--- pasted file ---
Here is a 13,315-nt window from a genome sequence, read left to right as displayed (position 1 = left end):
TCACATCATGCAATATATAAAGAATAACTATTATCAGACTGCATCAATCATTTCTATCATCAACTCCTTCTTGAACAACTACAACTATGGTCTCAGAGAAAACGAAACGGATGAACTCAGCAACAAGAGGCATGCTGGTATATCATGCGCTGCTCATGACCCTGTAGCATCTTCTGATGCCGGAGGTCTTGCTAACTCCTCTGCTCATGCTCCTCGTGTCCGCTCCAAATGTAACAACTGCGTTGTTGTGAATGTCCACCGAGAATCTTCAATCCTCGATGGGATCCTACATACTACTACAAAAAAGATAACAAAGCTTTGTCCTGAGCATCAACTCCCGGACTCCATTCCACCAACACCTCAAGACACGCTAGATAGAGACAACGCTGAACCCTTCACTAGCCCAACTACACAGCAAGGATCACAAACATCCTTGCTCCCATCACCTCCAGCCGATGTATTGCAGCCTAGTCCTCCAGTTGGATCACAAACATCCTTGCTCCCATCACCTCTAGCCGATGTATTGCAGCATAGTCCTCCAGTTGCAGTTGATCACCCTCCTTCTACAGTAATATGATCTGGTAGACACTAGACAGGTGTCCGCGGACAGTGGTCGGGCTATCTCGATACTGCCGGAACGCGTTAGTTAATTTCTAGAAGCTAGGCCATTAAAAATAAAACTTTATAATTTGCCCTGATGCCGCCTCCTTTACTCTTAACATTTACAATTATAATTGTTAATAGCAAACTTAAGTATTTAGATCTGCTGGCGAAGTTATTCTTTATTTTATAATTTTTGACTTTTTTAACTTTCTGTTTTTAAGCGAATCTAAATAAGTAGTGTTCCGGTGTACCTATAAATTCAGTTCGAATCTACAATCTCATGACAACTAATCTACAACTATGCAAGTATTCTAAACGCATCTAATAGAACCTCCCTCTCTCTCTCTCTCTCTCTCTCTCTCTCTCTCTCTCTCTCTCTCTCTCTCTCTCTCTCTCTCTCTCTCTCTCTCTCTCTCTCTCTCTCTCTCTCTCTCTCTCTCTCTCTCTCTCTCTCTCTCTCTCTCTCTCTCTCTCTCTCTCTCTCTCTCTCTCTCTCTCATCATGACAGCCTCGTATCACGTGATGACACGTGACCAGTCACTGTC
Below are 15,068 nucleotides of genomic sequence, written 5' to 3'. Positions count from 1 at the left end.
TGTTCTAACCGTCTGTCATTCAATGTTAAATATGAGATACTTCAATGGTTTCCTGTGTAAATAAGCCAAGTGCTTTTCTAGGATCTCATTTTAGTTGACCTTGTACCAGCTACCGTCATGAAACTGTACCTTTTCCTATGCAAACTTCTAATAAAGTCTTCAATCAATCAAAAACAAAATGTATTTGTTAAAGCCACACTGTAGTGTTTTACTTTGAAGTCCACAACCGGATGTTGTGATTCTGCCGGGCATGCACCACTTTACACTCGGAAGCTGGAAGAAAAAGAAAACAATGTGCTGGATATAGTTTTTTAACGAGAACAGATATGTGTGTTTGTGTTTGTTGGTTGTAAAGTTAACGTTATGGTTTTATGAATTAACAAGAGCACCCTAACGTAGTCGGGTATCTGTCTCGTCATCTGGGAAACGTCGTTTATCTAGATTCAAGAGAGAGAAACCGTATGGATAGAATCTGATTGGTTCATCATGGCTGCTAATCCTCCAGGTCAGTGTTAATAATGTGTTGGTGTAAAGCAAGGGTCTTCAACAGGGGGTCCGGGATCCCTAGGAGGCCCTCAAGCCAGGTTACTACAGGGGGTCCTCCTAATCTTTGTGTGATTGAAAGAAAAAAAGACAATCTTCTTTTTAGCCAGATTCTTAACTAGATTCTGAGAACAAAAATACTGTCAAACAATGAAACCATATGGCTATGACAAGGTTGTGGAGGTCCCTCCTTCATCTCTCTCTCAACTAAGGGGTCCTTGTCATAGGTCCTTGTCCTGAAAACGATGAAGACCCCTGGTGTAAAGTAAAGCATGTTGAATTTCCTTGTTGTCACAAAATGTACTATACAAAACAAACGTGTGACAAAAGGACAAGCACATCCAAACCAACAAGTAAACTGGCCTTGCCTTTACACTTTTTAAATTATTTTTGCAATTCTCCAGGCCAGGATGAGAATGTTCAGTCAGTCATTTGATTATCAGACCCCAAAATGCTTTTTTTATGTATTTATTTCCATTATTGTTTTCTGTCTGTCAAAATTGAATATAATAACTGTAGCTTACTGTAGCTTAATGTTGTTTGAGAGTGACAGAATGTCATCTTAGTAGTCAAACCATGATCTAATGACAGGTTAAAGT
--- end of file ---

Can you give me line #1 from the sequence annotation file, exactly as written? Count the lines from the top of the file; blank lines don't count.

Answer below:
Here is a 13,315-nt window from a genome sequence, read left to right as displayed (position 1 = left end):